Lord Keith of Kinkel, Lord Bridge of Harwich, Lord Templeman and Lord Griffiths, Lord Goff
 AC 958,  UKHL 1,  1 All ER 193,  Imm AR 147,  2 WLR 92,  INLR 310
Geneva Convention (1951) and Protocol (1967) relating to the Status of Refugees, European Convention on Human Rights 2 3
England and Wales
Approved – Regina v Governor of Pentonville Prison, Ex parte Fernandez: Fernandez v Government of Singapore HL 1971
Test for police protection need
The court considered the degree of risk to an individual which should give rise to a duty on the police to protect him under article 2.
Held: Lord Diplock said: ‘My Lords, bearing in mind the relative gravity of the consequences of the court’s . .
Cited – European Roma Rights Centre and others v Immigration Officer at Prague Airport and Another CA 20-May-2003
A scheme had been introduced to arrange pre-entry clearance for visitors to the United Kingdom by posting of immigration officers in the Czech Republic. The claimants argued that the system was discriminatory, because Roma visitors were now . .
Cited – Secretary of State for Home Department v Ravichandran CA 6-Jun-1997
Application for leave to appeal granted.
Held: This was a case where the relationship of the Tribunal to the Special Adjudicator can and should be considered. ‘I have indicated some of the difficulties which may arise. There is no doubt that . .
Cited – Regina v Secretary of State for the Home Department Ex Parte Abdi, Same v Same, Ex Parte Gawe HL 15-Feb-1996
Two Somali nationals were refused asylum and sought to challenge a decision rejecting their claim that to be sent to Spain would be contrary to the United Kingdom’s obligations under the Geneva Convention of 1951.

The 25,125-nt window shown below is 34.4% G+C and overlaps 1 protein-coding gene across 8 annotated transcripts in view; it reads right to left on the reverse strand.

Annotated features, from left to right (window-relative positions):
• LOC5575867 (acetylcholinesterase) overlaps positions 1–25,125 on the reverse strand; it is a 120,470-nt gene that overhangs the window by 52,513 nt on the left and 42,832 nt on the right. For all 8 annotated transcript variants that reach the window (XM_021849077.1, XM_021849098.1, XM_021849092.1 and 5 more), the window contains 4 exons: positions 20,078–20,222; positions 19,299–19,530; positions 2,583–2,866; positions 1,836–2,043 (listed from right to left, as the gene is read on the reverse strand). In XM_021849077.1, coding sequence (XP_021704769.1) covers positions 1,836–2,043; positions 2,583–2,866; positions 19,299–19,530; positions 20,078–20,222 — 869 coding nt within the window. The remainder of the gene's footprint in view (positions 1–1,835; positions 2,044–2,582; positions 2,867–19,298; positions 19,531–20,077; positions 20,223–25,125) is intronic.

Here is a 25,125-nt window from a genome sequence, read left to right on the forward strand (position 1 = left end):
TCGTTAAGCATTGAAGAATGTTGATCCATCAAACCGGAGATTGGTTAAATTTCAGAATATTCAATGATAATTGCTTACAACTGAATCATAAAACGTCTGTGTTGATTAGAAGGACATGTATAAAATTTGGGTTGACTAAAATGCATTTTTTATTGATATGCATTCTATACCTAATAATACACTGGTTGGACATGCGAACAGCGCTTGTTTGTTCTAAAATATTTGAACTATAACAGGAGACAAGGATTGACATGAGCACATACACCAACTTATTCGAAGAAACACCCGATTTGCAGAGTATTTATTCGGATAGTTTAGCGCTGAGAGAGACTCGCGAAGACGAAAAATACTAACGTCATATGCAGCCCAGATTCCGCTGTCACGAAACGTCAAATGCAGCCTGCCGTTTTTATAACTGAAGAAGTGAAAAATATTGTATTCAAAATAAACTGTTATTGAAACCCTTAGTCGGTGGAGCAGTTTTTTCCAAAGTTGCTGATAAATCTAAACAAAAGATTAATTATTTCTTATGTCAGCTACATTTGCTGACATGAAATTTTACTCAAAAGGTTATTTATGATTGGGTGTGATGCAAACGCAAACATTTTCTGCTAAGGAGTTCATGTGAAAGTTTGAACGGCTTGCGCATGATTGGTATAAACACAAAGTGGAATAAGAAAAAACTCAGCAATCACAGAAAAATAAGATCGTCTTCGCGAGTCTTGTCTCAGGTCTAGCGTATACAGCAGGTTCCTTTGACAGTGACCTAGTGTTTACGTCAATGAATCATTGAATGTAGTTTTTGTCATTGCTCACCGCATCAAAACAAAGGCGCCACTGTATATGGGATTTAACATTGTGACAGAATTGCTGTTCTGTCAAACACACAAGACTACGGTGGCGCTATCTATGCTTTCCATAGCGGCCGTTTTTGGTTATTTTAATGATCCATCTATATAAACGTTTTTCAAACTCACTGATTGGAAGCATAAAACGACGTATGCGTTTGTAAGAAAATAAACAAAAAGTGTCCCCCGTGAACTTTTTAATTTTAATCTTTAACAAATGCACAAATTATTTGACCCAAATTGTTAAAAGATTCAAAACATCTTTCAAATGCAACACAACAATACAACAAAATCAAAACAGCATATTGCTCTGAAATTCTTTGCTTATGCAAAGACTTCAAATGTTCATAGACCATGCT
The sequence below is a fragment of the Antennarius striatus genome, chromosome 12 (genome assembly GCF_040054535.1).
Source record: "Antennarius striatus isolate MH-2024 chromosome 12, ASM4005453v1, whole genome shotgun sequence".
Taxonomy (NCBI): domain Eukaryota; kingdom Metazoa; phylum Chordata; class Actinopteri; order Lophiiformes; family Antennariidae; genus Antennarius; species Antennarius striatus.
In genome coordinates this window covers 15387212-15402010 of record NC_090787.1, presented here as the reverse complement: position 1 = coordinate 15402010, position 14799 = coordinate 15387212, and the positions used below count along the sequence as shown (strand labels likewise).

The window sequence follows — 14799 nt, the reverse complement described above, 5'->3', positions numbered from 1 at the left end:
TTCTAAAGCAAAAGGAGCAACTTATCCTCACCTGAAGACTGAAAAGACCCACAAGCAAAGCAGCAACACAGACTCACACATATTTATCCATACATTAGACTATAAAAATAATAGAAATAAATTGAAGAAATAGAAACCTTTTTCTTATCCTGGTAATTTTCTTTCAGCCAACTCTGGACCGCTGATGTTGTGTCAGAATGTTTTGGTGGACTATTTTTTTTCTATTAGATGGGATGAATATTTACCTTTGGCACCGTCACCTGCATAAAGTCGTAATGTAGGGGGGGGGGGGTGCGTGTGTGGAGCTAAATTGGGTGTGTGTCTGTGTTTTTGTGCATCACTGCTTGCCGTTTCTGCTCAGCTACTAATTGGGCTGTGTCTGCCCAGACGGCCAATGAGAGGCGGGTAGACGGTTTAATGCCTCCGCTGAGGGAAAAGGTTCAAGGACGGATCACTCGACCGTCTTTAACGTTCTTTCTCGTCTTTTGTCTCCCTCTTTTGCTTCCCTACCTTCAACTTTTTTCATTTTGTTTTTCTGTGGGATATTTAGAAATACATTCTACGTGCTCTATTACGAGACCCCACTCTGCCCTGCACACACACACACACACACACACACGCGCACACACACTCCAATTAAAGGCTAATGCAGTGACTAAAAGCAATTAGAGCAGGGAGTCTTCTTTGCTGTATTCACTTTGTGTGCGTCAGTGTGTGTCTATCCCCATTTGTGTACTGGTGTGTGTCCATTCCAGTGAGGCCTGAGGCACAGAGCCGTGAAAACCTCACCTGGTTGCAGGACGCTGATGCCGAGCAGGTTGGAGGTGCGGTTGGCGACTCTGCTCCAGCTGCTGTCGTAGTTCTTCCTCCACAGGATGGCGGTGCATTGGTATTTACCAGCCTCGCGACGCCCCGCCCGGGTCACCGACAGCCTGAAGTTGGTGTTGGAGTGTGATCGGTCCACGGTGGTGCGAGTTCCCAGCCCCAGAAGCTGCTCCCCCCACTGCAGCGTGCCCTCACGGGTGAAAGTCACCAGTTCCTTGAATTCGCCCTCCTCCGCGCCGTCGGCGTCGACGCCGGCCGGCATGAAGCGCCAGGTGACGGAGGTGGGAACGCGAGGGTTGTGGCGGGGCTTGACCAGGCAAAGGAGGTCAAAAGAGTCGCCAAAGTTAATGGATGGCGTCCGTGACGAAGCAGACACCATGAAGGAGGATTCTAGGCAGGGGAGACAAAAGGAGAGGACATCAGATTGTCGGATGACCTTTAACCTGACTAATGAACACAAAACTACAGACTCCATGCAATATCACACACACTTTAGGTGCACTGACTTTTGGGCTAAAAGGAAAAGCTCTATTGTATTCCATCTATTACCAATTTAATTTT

Held: Adjudicators are . .
Cited – Regina v Immigration Officer at Prague Airport and another, ex parte European Roma Rights Centre and others HL 9-Dec-2004
Extension oh Human Rights Beyond Borders
The appellants complained that the system set up by the respondent where Home Office officers were placed in Prague airport to pre-vet applicants for asylum from Romania were dsicriminatory in that substantially more gypsies were refused entry than . .
Cited – Regina v Makuwa CACD 23-Feb-2006
The defendant appealed her conviction for using a false instrument (a passport) intending someone else to accept it as genuine.
Held: Once she had brought forward sufficient evidence to support a claim to asylum status, it was then for the . .
Cited – Ali v Secretary of State for the Home Department CA 3-May-2006
The applicants sought asylum. Their child had a right of residence as a European citizen.
Held: The applicants could not rely upon their child’s right of residence to establish one for themselves. . .
Cited – Regina v Fregenet Asfaw HL 21-May-2008
The House considered the point of law: ‘If a defendant is charged with an offence not specified in section 31(3) of the Immigration and Asylum Act 1999, to what extent is he entitled to rely on the protections afforded by article 31 of the 1951 . .
Cited – London Borough of Lewisham v Malcolm HL 25-Jun-2008
The tenant had left his flat and sublet it so as to allow the landlord authority an apparently unanswerable claim for possession. The authority appealed a finding that they had to take into account the fact that the tenant was disabled and make . .
Cited – RT (Zimbabwe) and Others v Secretary of State for The Home Department SC 25-Jul-2012
The claimants said it would be wrong to return them to Zimbabwe where they would be able to evade persecution only by pretending to a loyalty to, and enthusiasm for the current regime.
Held: The Secretary of State’s appeals failed. The HJ . .
Lists of cited by and citing cases may be incomplete.
Immigration, Human Rights
Updated: 01 November 2021; Ref: scu.182470